How I went from a digitally interested employee to a digital media manager in a year and a half
In January 2014, I was hired by a very small (I’m talking four-employees-at-the-central-office small) company in Washington, DC. I was brought on as a program assistant on two of the company’s projects.
The first project was well-established, having existed for the past 15 years, but the second project was brand new. Naturally, that brand new project needed a brand new website.
My company’s operating costs rely heavily on grants, and this new project was no different. Before the project even got funded, the budget was cut, so money was especially tight. Because I had some experience with WordPress, I offered to build the new website myself, which saved the project a considerable amount of its scant cents.
Website Necessities, My Come Up
The project required a website with a public side and private side, and documents had to be easy to share and visually accessible to the partners. My site design met all of these criteria and more, and now I’m working with my company to move the well-established, 15-years-and-counting project website, as well as the main company website, over to the WordPress platform.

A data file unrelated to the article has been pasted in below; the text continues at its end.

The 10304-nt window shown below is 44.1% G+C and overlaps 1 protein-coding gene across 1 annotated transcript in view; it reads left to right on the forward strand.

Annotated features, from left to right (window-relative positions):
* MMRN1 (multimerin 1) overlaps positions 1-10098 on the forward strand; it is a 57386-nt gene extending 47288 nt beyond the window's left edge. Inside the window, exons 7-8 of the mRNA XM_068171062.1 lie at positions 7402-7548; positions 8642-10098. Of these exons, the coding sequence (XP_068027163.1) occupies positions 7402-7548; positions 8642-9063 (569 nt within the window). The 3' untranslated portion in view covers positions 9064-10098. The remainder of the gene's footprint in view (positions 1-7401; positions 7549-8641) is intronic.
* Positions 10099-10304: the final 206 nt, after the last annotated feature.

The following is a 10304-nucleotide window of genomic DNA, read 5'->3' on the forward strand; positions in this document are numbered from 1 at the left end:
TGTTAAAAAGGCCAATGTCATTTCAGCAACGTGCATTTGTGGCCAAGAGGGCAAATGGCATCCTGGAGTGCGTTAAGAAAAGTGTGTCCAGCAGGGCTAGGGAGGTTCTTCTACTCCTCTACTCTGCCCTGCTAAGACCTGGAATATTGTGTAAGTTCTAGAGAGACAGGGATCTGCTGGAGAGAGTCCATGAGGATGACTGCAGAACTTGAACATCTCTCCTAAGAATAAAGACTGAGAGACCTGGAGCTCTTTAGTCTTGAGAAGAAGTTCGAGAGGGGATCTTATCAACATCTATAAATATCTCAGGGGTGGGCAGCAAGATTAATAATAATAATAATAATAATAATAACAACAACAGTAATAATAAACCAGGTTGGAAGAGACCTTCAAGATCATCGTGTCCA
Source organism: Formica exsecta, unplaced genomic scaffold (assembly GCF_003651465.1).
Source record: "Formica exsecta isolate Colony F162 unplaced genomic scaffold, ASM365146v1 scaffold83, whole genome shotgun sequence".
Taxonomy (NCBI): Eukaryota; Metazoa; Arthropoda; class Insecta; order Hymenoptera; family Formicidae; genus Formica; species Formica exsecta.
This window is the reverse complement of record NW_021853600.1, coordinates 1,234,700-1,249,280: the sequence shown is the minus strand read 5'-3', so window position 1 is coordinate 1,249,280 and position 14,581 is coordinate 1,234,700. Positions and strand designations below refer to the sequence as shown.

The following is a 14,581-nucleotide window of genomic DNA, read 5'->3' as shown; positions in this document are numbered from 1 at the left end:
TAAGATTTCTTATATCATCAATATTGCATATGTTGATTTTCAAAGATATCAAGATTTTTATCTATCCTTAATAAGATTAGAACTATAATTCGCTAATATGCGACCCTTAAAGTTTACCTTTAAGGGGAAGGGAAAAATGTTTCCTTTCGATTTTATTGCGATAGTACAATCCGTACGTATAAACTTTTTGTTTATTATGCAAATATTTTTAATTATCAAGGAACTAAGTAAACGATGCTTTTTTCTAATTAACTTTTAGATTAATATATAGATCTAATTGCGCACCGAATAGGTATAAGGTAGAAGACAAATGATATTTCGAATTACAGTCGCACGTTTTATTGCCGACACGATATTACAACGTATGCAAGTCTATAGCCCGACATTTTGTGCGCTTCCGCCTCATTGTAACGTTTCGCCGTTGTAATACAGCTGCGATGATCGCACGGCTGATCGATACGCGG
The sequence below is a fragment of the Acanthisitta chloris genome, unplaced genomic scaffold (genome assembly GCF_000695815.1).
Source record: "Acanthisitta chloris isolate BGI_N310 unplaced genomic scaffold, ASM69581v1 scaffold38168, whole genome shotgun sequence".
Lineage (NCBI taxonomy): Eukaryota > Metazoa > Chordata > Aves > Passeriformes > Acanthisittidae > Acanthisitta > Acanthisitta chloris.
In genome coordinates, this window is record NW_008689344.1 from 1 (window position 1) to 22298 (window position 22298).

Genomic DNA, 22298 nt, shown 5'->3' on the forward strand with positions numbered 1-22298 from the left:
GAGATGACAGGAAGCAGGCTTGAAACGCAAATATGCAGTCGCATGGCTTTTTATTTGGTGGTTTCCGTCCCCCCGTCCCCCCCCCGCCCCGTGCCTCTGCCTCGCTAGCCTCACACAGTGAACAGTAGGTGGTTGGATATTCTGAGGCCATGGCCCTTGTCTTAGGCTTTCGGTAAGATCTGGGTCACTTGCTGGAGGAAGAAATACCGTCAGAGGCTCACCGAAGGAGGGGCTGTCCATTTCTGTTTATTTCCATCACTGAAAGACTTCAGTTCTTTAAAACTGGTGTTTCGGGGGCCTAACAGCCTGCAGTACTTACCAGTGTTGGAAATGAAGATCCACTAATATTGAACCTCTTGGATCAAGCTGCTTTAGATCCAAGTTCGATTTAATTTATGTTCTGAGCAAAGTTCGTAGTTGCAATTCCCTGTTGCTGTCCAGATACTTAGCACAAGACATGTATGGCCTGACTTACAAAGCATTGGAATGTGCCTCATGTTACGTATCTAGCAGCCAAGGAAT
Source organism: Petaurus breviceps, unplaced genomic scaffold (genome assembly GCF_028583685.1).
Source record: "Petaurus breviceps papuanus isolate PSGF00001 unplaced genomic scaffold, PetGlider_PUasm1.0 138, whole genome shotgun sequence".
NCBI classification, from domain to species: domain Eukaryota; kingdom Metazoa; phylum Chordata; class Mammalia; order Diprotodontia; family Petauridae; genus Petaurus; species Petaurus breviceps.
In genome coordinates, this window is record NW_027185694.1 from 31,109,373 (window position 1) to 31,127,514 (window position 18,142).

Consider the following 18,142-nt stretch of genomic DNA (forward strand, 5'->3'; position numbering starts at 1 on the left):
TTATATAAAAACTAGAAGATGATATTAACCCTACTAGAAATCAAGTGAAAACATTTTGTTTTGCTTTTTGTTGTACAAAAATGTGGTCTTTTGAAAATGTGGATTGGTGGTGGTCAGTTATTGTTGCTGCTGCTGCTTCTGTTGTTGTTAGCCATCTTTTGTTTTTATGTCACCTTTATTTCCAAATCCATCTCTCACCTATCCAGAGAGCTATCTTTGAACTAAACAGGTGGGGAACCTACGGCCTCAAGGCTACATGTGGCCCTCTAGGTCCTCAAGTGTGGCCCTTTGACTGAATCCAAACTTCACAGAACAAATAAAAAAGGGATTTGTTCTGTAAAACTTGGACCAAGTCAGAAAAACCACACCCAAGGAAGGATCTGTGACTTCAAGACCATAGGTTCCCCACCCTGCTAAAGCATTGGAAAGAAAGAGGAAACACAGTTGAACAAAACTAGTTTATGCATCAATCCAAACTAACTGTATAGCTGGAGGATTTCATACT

Your Come Up
I want to emphasize that when I was first hired, my knowledge of WordPress was passable, but has grown by orders of magnitude from direct experience. If you are not afraid of trying new things and pushing yourself beyond your current level of comfort, and if you have a genuine desire to learn more, then there’s no reason you can’t build your own website and have a come up of your own.
Where to Start
I have compiled some helpful tips for WordPress beginners that track the learning I experienced as I built up a website by myself, for a brand new project at a brand new job. Let my experiences help you.
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